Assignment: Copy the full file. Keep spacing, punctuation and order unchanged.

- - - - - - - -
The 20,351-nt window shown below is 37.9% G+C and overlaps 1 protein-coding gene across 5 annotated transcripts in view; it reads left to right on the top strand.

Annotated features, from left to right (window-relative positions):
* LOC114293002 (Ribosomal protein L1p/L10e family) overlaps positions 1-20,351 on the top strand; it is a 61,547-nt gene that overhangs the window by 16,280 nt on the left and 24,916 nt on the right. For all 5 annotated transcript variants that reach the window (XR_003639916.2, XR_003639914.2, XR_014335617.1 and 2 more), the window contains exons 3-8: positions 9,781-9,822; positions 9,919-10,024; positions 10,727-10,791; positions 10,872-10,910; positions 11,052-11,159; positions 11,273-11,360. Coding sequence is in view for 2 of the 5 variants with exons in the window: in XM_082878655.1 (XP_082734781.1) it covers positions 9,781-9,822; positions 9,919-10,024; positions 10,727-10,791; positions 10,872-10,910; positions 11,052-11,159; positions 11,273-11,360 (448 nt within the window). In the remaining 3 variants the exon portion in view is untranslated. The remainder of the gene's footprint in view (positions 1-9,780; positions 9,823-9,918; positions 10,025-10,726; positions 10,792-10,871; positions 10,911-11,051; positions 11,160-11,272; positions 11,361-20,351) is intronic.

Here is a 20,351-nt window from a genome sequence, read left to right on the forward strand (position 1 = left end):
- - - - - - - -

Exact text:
The 20,351-nt window shown below is 37.9% G+C and overlaps 1 protein-coding gene across 5 annotated transcripts in view; it reads left to right on the top strand.

Annotated features, from left to right (window-relative positions):
* LOC114293002 (Ribosomal protein L1p/L10e family) overlaps positions 1-20,351 on the top strand; it is a 61,547-nt gene that overhangs the window by 16,280 nt on the left and 24,916 nt on the right. For all 5 annotated transcript variants that reach the window (XR_003639916.2, XR_003639914.2, XR_014335617.1 and 2 more), the window contains exons 3-8: positions 9,781-9,822; positions 9,919-10,024; positions 10,727-10,791; positions 10,872-10,910; positions 11,052-11,159; positions 11,273-11,360. Coding sequence is in view for 2 of the 5 variants with exons in the window: in XM_082878655.1 (XP_082734781.1) it covers positions 9,781-9,822; positions 9,919-10,024; positions 10,727-10,791; positions 10,872-10,910; positions 11,052-11,159; positions 11,273-11,360 (448 nt within the window). In the remaining 3 variants the exon portion in view is untranslated. The remainder of the gene's footprint in view (positions 1-9,780; positions 9,823-9,918; positions 10,025-10,726; positions 10,792-10,871; positions 10,911-11,051; positions 11,160-11,272; positions 11,361-20,351) is intronic.

Here is a 20,351-nt window from a genome sequence, read left to right on the forward strand (position 1 = left end):